Over the last four decades, I have listened to many of Manley’s detractors and haters, repeating the same old lie, that, Manley ruined the Jamaican economy, during the 1970s. And because I know only too well, that, a lie, if not corrected, eventually becomes the “truth”, I have made it my duty, to debunk that lie.

What really did Manley do to ruin the economy? What should Manley not have done to prevent such “ruination”?

I recalled many great things that Manley did, therefore, I am left to ask the followings questions:

  1. Should Manley not have enacted by law, Universal Access to Education, across the primary, secondary and tertiary levels, to widen, and to deepen academic opportunities, for economic and social mobility among the poor?
  2. Should Manley not have enacted by law, Equal Pay for Women to promote gender equity in remuneration?
  3. Should Manley not have enacted by law, Maternity Leave With Pay Act, to protect the income and rights of female workers who became pregnant?
  4. Should Manley not have enacted by law, the National Minimum Wage Act, to protect low income and household workers?
  5. Should Manley not have established the Family Court Act, to hold deliquent fathers accountable?
  6. Should Manley not have set up JAMAL to address the high level of illiteracy among the adult population, back then?
  7. Should Manley not have eneacted by law, the Gun Court Act, to deal with the rising level of crime that was committed increasingly by the use of guns?
  8. Should Manley not have established the NHT, as a mechanism for the provision of housing solutions to the working class?
  9. Should Manley not have implemented “Project Land Lease” to bolster agriculture in Jamaica?
  10. Should Manley not have legitimized the status of children who were stigmatized and marginalized with the label of “bastard” that undermined their self worth?
  11. Should Manley not have introduced the Community Health Aids, who provided much value in assisting the sick and indigent within the community?
  12. Should Manley not have used Parliament to abolish the “Masters and Servants Act” inherited from Slavery and Colonialism?
  13. Should Manley not have widened and depended the democratic process, by lowering the age of voting from 21 years to 18 years?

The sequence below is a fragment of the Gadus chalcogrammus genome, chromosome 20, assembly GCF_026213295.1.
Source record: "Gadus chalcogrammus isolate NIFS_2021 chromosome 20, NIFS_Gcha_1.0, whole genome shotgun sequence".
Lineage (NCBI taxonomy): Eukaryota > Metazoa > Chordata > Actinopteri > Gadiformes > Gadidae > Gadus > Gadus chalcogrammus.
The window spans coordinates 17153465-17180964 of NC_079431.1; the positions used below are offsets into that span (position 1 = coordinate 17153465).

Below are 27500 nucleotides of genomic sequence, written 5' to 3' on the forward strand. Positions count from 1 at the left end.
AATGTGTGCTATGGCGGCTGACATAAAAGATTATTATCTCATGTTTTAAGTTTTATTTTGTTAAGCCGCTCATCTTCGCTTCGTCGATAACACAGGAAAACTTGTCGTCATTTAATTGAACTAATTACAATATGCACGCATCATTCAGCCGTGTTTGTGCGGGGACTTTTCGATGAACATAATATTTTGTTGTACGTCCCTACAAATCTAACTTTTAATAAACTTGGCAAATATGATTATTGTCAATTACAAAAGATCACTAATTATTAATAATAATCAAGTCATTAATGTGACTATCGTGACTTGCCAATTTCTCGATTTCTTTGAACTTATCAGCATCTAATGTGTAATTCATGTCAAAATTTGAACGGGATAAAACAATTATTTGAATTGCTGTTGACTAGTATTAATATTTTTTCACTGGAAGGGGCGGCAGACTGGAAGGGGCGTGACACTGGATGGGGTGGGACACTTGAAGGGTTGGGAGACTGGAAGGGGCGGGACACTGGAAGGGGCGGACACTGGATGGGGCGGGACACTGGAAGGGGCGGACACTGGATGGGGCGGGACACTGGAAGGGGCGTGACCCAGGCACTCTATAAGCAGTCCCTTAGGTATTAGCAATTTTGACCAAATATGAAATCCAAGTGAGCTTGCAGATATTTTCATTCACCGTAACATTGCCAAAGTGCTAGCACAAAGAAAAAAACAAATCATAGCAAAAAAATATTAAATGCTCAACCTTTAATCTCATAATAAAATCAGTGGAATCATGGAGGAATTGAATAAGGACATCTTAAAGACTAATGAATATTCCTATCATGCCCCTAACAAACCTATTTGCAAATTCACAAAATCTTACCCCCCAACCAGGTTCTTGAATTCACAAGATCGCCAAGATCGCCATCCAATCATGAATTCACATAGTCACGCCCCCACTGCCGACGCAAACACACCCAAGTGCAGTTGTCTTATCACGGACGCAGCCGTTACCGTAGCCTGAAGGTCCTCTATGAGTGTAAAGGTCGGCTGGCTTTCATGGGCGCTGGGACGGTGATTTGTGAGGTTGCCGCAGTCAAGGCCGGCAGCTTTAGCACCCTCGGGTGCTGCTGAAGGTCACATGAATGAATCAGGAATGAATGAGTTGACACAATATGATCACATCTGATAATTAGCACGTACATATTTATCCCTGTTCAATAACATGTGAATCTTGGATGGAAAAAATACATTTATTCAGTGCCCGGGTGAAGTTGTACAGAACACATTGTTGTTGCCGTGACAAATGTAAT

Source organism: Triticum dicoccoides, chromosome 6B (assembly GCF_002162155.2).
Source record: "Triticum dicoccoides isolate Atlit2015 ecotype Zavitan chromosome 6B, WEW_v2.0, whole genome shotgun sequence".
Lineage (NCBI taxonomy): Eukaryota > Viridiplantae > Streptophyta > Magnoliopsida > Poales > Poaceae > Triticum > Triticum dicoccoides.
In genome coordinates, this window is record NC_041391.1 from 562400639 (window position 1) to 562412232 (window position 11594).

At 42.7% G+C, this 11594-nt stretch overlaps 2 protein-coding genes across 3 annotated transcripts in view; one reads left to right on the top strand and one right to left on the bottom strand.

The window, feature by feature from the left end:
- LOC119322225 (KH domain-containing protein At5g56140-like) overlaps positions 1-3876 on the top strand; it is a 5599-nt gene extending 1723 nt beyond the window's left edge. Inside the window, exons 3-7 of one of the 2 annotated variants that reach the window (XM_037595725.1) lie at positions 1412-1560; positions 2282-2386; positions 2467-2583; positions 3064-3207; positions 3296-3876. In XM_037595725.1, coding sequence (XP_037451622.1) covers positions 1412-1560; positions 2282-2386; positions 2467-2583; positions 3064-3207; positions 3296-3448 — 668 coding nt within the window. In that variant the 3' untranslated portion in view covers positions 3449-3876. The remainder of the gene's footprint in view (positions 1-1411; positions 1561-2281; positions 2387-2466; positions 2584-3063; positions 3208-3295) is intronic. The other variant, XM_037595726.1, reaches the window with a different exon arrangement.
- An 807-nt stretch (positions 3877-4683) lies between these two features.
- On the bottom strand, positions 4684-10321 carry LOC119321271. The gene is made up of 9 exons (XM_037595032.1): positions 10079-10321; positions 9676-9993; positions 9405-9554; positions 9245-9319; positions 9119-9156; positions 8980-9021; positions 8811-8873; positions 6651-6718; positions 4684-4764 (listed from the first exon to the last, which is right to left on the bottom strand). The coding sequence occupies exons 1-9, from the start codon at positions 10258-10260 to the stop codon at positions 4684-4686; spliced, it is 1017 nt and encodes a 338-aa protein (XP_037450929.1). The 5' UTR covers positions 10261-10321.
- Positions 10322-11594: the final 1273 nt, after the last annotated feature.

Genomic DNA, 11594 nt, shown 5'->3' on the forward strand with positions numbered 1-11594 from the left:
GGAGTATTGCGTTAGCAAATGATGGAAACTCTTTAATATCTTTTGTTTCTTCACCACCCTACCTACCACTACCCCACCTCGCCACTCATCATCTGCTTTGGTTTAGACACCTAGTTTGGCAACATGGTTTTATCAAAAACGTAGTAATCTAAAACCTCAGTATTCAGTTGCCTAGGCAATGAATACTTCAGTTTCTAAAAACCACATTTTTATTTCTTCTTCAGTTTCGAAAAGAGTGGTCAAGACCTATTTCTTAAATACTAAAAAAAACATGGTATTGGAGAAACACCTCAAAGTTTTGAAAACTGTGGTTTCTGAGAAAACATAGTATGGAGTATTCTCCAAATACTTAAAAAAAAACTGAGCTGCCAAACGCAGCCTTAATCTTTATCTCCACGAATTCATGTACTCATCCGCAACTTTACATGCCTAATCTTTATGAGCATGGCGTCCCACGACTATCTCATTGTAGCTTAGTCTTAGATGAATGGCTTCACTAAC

14. Should Manley not have passed the Labour Relations and Industrial Dispute Act, providing workers with unions, and enhancing their rights?
  15. Should Manley not have built 40,000 houses for woekers between 1974 and 1980?
  16. Should Manley not have implemented the Bauxite Levy, to plug the hole in the budget consequent upon the shortfall in foreign exchange occasioned by the global oil crisis of the 1970s, as also, to ensure that Jamaica got more for its mineral?
  17. Should Manley not have implemented programmes to subsidize meals, school uniforms and transportation for poor disadvantaged students, so that, they too, could realize their dreams and ambitions, and become productive citizens, in the building of their own lives, and that of their country?
  18. Should Manley not have tackled the status quo, in an attempt to redistribute wealth, and to empower the masses, that were largely disempowered by an economic system, rooted in Slavery and Colonialism, and that thrived on greed and selfishness?

What really did Manley do, that he should not have done? And just how did Manley set back Jamaica?

The truth, is, Jamaica was made the victim of propaganda, greed, selfishness and sabotage of every conceivable type, emanating from within and without. And the matter was compounded by the events occassioned by the 1970s global oil crisis.

For the factual record, Michael Manley did nothing to setback Jamaica; everything he did, was to right the wrongs of the past, by empowering the masses. For Manley, the mission was primarily about economic development rooted in social justice.

ANDRE JOHNSON

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